Once you are registered with them, you are a bona fide publisher, holding

genuine copyrights to all of your music. There is a fee to become an affiliate,

but the fee is so small, you will be amazed at how simple it really is. It

may seem complicated at first, but in a short time you will fully understand.

 

   Now to become a record label. This involves getting in touch with the

American Federation Of Musicians, the Union (http://www.afm.org). There is a fee there too,

a little larger, but when you are done there, you are virtually a bona fide label. The only

thing you need to do is come up with a name for it.

 

After consulting with and signing with these two organizations, you will

be an independent record label. Check with local and state laws, you may

be required to obtain a business license. Don't sweat it, though, when it's

over, you'll be glad you went the distance.

 

RADIO AIRPLAY

 

   OK, you're a composer, musician, publisher, and a record label owner. Time

to get some air play happening. You go to your local hit radio station with

your published music in your hand (note: your music MUST be published before

a radio station will even look at it). You talk to the DJ (or try to anyway)

to play your song. He laughs in your face. You walk away feeling like the

biggest fool God ever put on Earth, Relax. You didn't do anything wrong.

The fact is that most local DJ's in these hit radio stations demand money

to play songs by unknowns. The popular term for this is "Payola", and it

is a common thing among popular DJ's. Personally, I think they are lowlifes

to do something like that to people who support them and treat them like

stars. But unfortunately it's not illegal, just frowned upon. They don't

care, they just want to get paid. And most of the time the amount is ridiculously

high, and they only play your song once, during a time they know no one's

listening. Pretty low, huh? Well, think about that the next time you hype

your favorite local DJ as the best thing since sliced bread.

They're bigger crooks than the record moguls.

 

But you still want your music played.

 

How do you do this?

 

There is a vast untapped resource out there that no one pays much attention

to because they underestimate the listener base. You ready for this?

 

COLLEGE RADIO STATIONS!

 

There you go laughing again. While you're busy wiping the tears from your

eyes, let me explain the logic.

 

   First of all, in most college stations, any DJ, or radio personality, who

engages in payola is usually kicked out of school, or at least out of the

program. You see, these are students majoring in communications, and they

are doing it for a GRADE! Almost all of the time they are on the air, they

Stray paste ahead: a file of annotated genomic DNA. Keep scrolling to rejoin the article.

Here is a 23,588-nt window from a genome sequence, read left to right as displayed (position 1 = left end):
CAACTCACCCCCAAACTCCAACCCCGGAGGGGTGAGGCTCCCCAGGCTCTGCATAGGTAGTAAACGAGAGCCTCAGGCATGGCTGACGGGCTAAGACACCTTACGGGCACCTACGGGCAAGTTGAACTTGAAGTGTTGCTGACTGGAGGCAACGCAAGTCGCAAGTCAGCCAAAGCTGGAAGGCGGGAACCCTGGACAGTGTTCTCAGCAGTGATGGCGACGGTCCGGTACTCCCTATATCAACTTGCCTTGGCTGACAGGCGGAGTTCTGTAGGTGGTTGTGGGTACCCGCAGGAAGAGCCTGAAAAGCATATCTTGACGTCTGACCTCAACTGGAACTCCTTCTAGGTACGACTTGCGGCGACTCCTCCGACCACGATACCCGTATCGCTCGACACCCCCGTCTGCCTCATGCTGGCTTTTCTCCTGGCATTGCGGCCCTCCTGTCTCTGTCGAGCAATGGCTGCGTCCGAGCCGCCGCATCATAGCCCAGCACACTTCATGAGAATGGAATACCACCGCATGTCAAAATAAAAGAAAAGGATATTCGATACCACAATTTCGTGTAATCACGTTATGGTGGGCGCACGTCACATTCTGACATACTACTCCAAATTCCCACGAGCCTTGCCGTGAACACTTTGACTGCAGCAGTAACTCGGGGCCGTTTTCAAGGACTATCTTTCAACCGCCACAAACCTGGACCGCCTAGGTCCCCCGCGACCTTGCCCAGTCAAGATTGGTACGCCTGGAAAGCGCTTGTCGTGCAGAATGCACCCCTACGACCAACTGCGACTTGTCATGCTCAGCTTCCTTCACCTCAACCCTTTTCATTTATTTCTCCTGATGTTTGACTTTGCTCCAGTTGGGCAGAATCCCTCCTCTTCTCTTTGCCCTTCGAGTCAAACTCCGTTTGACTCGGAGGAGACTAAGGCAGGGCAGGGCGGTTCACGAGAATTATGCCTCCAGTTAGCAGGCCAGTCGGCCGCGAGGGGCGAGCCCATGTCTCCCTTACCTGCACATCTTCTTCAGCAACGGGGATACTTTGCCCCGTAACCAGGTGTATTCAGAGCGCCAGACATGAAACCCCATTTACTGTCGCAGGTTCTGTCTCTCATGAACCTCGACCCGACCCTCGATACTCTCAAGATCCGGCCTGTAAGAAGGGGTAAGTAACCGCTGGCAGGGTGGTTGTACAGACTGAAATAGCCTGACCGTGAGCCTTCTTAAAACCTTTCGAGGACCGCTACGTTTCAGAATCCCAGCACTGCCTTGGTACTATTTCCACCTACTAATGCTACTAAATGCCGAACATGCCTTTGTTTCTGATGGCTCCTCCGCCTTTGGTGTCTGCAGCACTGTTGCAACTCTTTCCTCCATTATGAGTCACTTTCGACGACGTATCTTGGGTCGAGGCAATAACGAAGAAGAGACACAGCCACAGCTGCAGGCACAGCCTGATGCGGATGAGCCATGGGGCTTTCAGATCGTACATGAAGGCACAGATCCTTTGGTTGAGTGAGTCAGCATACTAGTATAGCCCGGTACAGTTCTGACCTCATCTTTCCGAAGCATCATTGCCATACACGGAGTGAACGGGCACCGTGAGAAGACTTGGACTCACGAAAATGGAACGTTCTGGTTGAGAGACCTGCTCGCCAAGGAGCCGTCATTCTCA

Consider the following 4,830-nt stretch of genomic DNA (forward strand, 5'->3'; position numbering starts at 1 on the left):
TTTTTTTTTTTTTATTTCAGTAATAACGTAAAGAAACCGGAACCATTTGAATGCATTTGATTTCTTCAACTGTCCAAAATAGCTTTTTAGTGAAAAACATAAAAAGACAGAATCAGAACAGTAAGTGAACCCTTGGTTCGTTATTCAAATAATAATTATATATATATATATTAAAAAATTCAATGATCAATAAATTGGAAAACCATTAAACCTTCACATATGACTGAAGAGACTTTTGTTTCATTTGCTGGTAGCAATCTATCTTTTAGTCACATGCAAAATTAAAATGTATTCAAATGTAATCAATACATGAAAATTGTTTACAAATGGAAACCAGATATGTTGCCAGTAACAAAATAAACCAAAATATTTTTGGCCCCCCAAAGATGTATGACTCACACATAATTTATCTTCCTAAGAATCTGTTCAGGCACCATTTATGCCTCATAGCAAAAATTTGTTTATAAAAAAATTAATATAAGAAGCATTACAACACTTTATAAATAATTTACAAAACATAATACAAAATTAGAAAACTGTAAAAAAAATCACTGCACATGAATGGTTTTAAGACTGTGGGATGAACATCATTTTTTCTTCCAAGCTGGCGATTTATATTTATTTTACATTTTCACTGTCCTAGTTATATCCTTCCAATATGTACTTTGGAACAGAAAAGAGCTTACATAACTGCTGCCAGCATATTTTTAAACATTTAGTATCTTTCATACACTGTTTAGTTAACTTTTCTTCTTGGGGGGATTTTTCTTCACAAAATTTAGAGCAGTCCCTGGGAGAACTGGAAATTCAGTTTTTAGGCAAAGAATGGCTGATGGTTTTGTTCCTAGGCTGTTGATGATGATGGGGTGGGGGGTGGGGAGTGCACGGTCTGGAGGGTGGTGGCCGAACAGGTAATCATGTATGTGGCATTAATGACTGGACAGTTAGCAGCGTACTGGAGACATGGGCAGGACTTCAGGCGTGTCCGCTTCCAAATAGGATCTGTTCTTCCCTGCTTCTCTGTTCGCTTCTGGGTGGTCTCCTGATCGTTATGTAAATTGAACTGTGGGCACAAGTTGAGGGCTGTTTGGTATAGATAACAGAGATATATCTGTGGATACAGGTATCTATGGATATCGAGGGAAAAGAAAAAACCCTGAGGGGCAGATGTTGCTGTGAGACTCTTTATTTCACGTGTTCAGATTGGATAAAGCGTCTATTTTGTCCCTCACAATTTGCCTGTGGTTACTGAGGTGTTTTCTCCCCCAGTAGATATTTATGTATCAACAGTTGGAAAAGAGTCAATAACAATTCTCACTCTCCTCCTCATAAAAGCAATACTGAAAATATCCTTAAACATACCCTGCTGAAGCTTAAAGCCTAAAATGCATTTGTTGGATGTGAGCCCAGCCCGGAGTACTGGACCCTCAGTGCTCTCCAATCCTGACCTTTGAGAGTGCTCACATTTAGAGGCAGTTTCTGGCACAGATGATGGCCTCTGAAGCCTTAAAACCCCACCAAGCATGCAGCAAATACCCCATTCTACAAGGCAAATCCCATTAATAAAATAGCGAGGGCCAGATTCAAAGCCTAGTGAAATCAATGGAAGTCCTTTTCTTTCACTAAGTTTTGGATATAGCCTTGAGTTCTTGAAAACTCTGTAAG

are eager to play some local stuff. They solicit responses to local artists'

music, sometimes playing it several times depending on the response.

 

Talk to the program director!

 

They are the people who set up the play list

for the jocks. Get them to listen to your stuff. Remember, they are probably

around your age, or at least have some of the same musical interests you

have, and most of all, it's free. If you do by some chance get turned down,

it won't be because you didn't pay them off. Often a turn-down could be the

result of something as simple as time constraint, or incompatibility. But

they usually have different types of music playing at different times of

the day or week. Plus, there are a lot of college stations around. If you

live in an area with such a school, take full advantage of their communications

department.

 

   Well, this has certainly been work, huh? But believe me, the pointers I've

given thus far can go a long way if you just stick to a plan of action, and

don't let yourself be taken by the crooks in the business claiming to be

in your best interest. The person best suited to determine what's in your

best interest is YOU!

 

   WELL, at this point, there is not much more that you need to know that you won't

find out through experience in the field. You will undoubtedly have questions

of a particular nature that we didn't cover in this article. If so, I invite

you to write to me and ask whatever you want. If I can't answer you, I can

direct you to someone or to a site that can.

 

I wish you the best of luck in your musical venture, and much success in

your pursuits.

 

Before you leave, though, please sign the Forest Pro guest book and let me

know what you think about my little mini-class. You can send me e-mail at

bkhart@forestpro.net.

Peace!

 

B. K.

 

P. S. Merry Christmas!!!

 

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Email Me At -  bkhart@forestpro.net